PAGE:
Salad dressing also adds a huge chunk of calories in your sumptuous Salad. That’s why others prefer to use fat-free dressings or a squeeze of lemon to keep calories in check. But, are you aware that these dressings prevent the body from absorbing the vegetable’s nutrients? This happens because there are nutrients that are fat soluble — or fat helps in the absorption of nutrients. Well, the good fat that is.

 

Tip #6: Taste Before You Season

Usually, cookbooks or recipes given to us by others always include seasonings. The common components are always salt and black pepper. Then, the rest, such as Paprika, Turmeric, and Thyme, are added based to your liking. In seasoning your food, always make sure to taste it before adding more since too much can distort the taste of the dish and it could also be bad for you. Take salt for example. A healthy person has a limit when it comes to sodium intake, which is only one teaspoon or 2,300 milligrams of sodium.

 

Tip #7: Oven Over Pan

Frying is cooking food in hot fat or oil in a pan. And do you ever wonder where the oil goes when you fry food on it? Food actually soaks up oil as it fries. Potatoes are one of the most oil-absorbent food when fried. Don’t fret if you have an oven at home. You can use the oven as an alternative to cooking your food. Oven-frying only uses a little oil but can still deliver the crunch you are looking for on fried food.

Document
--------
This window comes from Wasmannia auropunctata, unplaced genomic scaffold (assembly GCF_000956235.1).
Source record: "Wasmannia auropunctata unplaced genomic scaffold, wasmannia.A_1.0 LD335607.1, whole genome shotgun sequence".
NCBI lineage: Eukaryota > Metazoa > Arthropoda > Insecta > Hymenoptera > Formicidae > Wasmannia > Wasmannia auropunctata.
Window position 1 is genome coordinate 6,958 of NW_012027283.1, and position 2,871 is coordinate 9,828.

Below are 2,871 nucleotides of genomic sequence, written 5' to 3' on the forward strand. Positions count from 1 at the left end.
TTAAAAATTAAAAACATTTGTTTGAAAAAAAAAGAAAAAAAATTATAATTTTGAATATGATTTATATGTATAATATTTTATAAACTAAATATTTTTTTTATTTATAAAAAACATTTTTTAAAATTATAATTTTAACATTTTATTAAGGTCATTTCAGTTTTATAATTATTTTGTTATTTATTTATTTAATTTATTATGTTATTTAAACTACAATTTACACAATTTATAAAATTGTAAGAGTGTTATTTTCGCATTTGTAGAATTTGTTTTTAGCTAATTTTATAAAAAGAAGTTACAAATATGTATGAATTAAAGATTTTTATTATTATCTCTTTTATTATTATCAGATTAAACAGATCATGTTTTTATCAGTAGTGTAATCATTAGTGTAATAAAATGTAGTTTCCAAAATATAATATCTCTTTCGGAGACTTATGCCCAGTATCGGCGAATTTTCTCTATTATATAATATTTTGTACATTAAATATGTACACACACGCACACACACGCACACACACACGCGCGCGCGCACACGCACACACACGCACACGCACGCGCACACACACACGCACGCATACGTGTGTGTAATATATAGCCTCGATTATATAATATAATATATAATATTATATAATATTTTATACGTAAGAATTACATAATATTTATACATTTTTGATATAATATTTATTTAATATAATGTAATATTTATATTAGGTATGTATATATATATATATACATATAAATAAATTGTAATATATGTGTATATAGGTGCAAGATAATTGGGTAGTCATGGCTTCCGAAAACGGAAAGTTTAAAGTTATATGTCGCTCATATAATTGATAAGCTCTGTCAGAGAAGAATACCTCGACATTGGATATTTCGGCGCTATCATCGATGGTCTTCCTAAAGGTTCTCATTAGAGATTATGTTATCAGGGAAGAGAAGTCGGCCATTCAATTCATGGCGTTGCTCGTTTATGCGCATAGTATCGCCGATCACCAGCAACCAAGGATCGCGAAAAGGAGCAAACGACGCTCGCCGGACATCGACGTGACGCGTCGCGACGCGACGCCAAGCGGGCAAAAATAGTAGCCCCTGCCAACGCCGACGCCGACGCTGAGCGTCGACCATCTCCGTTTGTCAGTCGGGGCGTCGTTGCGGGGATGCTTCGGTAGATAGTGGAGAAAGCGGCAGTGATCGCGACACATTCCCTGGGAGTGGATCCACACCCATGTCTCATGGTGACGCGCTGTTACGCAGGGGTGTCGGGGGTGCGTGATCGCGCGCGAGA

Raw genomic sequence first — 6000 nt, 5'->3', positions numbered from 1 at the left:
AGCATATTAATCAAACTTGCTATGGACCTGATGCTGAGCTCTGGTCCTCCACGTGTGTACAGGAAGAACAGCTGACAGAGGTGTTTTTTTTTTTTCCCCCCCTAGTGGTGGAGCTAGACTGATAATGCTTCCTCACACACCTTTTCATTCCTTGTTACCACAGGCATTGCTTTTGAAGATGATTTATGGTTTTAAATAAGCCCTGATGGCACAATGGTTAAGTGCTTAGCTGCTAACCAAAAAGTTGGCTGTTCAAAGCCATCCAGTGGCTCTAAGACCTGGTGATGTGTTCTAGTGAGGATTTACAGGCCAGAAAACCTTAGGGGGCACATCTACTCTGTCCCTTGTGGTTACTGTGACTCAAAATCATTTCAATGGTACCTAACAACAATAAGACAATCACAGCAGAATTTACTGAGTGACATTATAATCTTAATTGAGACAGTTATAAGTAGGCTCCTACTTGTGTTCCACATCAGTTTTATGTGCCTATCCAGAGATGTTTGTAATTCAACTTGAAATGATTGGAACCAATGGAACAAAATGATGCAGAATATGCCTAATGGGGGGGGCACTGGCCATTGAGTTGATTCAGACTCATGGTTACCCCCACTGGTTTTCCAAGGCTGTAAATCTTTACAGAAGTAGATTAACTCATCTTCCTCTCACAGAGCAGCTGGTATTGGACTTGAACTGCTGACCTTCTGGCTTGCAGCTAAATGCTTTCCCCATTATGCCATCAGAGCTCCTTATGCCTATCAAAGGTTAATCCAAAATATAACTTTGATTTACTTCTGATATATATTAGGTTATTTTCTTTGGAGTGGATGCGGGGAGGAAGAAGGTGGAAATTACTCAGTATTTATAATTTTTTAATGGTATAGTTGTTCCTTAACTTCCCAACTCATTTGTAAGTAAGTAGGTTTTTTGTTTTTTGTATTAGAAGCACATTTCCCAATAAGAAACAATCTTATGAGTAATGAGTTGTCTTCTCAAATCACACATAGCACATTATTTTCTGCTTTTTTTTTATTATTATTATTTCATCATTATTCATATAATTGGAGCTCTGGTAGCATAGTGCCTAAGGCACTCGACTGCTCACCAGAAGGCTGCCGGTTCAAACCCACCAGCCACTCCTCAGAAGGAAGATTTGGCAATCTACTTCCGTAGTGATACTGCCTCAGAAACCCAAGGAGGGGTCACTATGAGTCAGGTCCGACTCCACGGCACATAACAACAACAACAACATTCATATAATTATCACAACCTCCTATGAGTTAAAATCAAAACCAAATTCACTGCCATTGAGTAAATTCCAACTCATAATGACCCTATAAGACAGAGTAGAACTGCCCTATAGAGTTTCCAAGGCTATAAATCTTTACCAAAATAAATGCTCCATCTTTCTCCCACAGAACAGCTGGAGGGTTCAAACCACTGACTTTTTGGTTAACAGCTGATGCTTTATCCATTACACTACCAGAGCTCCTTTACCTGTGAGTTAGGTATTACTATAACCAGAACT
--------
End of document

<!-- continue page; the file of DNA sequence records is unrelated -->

Tip #8: Overcooking Fresh Garlic is a No-No

Garlic has many benefits for us, and among its benefits is its power to reduce the risk of certain cancers and heart disease. But you should be aware that you won’t get it’s the potential of its benefits if you overcook it. On cooking garlic, cook crushed or chopped garlic instead of whole cloves since it tends to lose its nutrients faster when cooking, and cook it as brief as possible.

 

Tip #9: Say Goodbye to Fat of Ground Beef

There’s nothing wrong in pan-frying your burger patties. As long as you pour off the fat, then you’re set to go. Well, that is you have no other choice. You can also use broiling pans to cook burger patties for it has slits and holes making it easy for excess fat to be drained away from the meat.

 

Tip #10: Mix and Match

Preparing and eating the same food every day will bore you and will limit your nutrient intake. Don’t stick to the same recipe and menu every day. Loosen up and explore new recipes or add new ingredients to the mix to spice up your meal. On the other hand, if you’re serious about recipe creation or nutrients and ingredients, you can take up commercial cookery courses in order to expand your knowledge of cooking and the culinary world.

Make a career out of cooking. MCIE provides career-focused training from industry professionals. For enquiries, contact MCIE today: Call: 1300 737 004 from Monday to Friday at 9:00 am to 5:00 pm or Email: email info@mcie.edu.au or visit the Contact Us Page: https://www.mcie.edu.au/contact/

Melbourne City Institute of Education (MCIE) is a vibrant and innovative registered training organisation, which offers a range of courses in Melbourne to help students to fulfil their career goals.